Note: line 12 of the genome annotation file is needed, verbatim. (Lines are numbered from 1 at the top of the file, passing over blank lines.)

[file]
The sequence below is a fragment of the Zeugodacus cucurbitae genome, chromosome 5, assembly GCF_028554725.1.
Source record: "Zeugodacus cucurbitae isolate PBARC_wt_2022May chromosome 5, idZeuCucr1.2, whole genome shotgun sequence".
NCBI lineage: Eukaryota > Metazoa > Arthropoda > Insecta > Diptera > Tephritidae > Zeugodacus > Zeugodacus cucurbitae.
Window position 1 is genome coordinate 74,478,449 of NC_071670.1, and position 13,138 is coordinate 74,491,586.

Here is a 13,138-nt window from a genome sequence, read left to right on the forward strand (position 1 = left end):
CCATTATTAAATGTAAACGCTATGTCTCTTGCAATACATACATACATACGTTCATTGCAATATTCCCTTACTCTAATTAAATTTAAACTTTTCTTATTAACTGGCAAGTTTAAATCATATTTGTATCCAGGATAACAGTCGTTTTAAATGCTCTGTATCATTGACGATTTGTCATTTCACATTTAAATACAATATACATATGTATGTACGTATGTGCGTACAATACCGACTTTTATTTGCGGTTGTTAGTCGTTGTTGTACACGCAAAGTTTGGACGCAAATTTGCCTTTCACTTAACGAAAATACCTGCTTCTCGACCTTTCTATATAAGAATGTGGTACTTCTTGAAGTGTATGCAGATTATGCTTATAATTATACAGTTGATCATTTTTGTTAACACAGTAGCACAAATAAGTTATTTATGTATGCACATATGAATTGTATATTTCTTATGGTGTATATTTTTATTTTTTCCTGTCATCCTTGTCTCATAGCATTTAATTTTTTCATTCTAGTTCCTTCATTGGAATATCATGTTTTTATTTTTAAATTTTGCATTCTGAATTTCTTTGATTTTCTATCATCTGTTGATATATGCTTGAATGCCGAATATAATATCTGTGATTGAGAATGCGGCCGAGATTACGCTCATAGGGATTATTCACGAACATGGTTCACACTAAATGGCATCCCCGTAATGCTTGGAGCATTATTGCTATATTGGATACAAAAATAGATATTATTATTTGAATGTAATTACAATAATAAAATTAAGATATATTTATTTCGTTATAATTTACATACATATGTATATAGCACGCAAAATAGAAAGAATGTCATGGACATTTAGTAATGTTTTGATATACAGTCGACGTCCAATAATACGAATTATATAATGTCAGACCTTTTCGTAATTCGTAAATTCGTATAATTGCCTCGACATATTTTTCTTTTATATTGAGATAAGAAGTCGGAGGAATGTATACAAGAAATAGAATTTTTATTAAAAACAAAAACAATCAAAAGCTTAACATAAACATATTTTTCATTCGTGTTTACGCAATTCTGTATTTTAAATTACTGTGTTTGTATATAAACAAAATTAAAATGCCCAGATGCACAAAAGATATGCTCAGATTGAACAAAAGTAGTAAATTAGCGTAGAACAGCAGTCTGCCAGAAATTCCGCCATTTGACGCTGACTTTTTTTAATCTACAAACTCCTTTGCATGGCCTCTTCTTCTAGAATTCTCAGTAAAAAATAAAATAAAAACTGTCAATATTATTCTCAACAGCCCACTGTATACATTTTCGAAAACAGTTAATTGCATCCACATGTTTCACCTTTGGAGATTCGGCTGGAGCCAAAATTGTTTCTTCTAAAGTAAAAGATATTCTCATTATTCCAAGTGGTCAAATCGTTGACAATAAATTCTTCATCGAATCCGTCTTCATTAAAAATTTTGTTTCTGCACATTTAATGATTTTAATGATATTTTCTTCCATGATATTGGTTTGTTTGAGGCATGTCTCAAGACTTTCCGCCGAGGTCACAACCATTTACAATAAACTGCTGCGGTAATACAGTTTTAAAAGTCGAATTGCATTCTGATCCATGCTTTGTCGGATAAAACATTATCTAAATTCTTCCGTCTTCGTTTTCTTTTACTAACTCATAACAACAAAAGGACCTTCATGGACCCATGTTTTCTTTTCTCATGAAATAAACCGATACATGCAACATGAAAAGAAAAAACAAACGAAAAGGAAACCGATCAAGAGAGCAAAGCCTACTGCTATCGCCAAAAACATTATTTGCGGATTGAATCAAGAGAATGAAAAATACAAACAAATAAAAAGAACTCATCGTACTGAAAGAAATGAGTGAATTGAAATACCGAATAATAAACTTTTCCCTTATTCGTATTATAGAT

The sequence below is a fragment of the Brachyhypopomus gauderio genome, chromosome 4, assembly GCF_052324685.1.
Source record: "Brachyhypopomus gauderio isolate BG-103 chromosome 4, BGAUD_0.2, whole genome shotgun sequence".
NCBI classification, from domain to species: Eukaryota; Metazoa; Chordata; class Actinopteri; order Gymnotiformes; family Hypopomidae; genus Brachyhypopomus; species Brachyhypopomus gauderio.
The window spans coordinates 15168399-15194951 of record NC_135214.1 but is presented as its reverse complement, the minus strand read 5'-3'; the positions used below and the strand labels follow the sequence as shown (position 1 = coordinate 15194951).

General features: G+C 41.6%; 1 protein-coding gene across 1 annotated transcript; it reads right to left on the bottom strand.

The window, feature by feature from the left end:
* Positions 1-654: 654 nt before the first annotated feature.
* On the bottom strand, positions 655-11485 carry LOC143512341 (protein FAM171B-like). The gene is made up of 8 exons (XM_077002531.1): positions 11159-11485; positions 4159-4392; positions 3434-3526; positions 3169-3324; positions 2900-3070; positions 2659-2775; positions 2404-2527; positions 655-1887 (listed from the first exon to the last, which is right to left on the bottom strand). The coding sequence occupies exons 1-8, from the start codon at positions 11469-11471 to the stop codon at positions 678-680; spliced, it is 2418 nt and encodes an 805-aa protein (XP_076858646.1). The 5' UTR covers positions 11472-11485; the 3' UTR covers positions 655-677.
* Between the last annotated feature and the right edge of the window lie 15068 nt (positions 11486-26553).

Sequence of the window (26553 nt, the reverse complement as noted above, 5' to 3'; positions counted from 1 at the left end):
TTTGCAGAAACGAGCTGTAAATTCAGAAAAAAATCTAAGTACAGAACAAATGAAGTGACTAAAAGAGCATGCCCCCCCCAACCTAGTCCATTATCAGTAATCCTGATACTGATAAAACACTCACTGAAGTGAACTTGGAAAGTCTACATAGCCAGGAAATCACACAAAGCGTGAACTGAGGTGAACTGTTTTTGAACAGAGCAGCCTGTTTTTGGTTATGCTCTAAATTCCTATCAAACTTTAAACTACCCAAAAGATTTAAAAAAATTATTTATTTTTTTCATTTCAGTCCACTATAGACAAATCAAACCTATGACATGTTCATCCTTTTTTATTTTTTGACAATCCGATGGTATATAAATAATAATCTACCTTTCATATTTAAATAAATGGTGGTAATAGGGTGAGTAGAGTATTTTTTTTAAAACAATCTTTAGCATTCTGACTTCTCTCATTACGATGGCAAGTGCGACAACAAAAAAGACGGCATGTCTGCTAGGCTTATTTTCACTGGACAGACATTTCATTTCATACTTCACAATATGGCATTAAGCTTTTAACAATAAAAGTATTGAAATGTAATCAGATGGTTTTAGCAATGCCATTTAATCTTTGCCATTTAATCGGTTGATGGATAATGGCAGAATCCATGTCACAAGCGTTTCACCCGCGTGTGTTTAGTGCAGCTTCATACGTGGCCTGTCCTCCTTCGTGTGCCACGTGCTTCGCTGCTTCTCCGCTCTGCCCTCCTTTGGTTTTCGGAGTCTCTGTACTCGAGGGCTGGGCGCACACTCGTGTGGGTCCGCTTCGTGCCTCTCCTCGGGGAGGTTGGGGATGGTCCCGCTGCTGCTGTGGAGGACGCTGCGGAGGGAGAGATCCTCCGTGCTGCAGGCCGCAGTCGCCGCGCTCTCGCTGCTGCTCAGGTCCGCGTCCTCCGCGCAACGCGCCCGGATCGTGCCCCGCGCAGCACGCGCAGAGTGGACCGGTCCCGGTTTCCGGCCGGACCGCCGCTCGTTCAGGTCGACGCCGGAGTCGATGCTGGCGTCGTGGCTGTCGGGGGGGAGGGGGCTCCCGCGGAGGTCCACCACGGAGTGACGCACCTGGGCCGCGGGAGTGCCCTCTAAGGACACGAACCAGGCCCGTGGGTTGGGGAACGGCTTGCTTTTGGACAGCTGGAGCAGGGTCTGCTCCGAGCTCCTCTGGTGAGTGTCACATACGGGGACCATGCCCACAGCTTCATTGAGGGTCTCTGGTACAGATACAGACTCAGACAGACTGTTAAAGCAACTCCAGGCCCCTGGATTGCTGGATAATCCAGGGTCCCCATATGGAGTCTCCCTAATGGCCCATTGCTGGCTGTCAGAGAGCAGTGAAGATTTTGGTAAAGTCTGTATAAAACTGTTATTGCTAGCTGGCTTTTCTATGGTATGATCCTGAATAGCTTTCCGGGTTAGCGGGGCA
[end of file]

The window, feature by feature from the left end: